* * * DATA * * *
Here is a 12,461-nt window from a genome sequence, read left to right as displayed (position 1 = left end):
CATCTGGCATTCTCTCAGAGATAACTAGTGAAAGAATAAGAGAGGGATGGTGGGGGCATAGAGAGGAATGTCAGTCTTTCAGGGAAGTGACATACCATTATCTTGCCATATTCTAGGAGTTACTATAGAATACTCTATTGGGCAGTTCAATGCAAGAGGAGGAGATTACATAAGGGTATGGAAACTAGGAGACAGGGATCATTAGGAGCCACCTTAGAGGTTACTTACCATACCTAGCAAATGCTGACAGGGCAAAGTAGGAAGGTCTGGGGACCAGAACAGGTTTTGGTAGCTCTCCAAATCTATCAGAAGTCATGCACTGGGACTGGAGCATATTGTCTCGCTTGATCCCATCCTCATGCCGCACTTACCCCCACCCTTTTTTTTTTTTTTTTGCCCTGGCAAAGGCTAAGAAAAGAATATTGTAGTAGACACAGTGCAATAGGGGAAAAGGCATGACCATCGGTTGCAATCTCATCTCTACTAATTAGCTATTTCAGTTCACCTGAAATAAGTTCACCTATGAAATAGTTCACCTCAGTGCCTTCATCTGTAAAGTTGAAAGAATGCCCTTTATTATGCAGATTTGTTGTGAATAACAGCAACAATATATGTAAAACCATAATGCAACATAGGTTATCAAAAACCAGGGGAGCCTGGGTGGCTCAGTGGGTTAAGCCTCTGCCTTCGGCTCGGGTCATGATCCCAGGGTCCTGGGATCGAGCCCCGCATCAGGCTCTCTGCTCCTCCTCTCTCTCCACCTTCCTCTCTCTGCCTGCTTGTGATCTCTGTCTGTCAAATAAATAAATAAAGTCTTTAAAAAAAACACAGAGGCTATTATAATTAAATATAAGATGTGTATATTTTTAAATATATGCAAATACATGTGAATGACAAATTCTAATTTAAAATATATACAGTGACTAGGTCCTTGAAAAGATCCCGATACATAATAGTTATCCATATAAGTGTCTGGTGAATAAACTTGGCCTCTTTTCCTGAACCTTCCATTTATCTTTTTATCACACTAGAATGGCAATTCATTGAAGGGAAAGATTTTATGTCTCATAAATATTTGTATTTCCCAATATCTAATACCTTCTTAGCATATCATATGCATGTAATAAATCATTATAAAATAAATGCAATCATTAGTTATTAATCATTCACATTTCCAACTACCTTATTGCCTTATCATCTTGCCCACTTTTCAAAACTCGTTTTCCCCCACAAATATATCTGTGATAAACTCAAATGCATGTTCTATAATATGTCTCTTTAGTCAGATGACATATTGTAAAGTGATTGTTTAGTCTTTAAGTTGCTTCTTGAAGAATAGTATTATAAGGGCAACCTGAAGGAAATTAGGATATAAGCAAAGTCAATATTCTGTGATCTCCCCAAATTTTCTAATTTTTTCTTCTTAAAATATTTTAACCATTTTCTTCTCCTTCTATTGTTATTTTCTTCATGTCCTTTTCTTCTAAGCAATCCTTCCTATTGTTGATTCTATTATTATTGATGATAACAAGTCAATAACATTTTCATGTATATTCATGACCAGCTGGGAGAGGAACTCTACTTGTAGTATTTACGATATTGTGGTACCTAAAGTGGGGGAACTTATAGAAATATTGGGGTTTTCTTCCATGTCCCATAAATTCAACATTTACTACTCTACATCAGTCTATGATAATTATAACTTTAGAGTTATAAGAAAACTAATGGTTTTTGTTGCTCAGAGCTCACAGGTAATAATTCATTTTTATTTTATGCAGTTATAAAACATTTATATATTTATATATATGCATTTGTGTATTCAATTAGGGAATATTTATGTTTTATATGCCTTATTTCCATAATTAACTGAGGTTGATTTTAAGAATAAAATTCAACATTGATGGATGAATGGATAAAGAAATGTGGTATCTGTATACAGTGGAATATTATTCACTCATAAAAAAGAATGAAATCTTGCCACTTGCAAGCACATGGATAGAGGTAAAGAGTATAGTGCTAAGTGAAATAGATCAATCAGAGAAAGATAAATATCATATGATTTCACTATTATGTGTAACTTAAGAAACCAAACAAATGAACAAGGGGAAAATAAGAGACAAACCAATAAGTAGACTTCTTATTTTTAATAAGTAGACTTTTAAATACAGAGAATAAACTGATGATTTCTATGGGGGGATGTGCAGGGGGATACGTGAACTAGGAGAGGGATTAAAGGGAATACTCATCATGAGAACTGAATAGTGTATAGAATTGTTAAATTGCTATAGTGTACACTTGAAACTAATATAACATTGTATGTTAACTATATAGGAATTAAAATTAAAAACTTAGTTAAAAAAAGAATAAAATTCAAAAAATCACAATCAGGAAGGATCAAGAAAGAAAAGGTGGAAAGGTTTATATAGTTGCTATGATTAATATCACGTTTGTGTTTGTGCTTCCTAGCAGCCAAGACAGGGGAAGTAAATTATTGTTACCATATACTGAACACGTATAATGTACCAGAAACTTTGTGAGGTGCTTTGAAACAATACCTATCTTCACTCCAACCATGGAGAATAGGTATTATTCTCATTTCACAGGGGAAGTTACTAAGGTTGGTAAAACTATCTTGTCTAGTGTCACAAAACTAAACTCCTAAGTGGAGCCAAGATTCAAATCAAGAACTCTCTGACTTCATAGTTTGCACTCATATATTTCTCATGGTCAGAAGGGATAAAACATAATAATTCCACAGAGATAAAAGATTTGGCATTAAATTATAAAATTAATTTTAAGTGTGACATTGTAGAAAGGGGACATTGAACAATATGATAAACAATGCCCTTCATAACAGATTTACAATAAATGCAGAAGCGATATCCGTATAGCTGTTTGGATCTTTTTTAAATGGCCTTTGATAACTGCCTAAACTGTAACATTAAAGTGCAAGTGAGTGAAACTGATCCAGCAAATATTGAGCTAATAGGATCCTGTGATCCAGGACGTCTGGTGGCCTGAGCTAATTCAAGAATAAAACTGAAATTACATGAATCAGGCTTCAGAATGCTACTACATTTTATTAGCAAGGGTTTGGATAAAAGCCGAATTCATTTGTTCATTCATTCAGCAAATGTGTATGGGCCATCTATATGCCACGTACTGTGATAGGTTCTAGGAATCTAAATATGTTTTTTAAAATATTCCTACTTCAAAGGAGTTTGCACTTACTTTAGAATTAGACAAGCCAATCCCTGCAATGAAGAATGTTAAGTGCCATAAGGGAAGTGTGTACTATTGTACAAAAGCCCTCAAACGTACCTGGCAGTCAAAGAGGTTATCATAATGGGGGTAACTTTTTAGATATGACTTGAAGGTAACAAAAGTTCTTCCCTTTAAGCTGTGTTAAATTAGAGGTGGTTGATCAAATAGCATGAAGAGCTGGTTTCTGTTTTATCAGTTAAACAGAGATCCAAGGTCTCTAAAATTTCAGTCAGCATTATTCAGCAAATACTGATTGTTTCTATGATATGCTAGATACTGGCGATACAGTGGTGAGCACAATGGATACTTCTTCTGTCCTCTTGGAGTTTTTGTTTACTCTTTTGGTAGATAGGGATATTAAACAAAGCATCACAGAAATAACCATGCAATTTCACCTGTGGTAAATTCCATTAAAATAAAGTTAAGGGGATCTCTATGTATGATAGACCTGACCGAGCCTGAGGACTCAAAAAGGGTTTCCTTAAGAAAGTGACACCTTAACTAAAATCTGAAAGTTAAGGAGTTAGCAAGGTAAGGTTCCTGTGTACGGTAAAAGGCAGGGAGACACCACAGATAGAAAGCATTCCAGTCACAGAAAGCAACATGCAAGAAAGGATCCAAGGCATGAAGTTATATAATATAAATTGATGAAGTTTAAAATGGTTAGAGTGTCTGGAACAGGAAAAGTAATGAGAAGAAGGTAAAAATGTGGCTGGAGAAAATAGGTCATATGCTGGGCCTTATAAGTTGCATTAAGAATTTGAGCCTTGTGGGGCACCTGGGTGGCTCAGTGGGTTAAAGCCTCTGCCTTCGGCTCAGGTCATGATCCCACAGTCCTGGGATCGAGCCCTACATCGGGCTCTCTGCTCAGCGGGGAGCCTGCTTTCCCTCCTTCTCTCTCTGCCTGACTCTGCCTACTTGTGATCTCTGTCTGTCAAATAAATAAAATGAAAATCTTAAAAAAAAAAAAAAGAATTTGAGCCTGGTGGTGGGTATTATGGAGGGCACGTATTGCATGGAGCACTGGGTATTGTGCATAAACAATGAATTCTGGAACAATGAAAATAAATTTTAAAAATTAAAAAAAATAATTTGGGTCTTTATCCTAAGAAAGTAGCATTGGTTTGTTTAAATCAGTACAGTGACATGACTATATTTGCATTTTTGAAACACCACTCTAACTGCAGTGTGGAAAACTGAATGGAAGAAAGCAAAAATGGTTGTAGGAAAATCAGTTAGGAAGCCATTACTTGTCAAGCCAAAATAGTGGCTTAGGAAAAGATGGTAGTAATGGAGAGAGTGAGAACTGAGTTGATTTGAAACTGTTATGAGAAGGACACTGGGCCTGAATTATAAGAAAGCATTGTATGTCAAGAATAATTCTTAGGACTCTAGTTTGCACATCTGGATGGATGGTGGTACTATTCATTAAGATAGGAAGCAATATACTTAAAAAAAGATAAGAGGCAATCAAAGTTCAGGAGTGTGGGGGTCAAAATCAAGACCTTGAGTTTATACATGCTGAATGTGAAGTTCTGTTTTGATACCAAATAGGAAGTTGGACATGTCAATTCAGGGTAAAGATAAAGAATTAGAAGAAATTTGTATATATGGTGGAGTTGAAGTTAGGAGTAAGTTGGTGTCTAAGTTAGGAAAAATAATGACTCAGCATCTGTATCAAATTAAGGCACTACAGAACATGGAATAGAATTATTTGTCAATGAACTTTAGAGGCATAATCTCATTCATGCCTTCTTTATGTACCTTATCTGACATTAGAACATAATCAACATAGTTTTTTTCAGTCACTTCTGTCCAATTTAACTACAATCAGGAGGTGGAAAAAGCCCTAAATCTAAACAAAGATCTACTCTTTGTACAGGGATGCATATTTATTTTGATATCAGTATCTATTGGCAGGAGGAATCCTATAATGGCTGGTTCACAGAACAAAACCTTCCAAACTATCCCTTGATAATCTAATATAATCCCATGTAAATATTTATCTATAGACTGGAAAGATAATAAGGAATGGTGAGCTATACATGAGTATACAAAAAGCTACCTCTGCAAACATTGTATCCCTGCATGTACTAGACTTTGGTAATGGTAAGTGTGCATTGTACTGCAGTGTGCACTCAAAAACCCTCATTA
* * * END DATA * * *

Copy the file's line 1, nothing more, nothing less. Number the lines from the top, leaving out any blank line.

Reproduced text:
Here is a 12,461-nt window from a genome sequence, read left to right as displayed (position 1 = left end):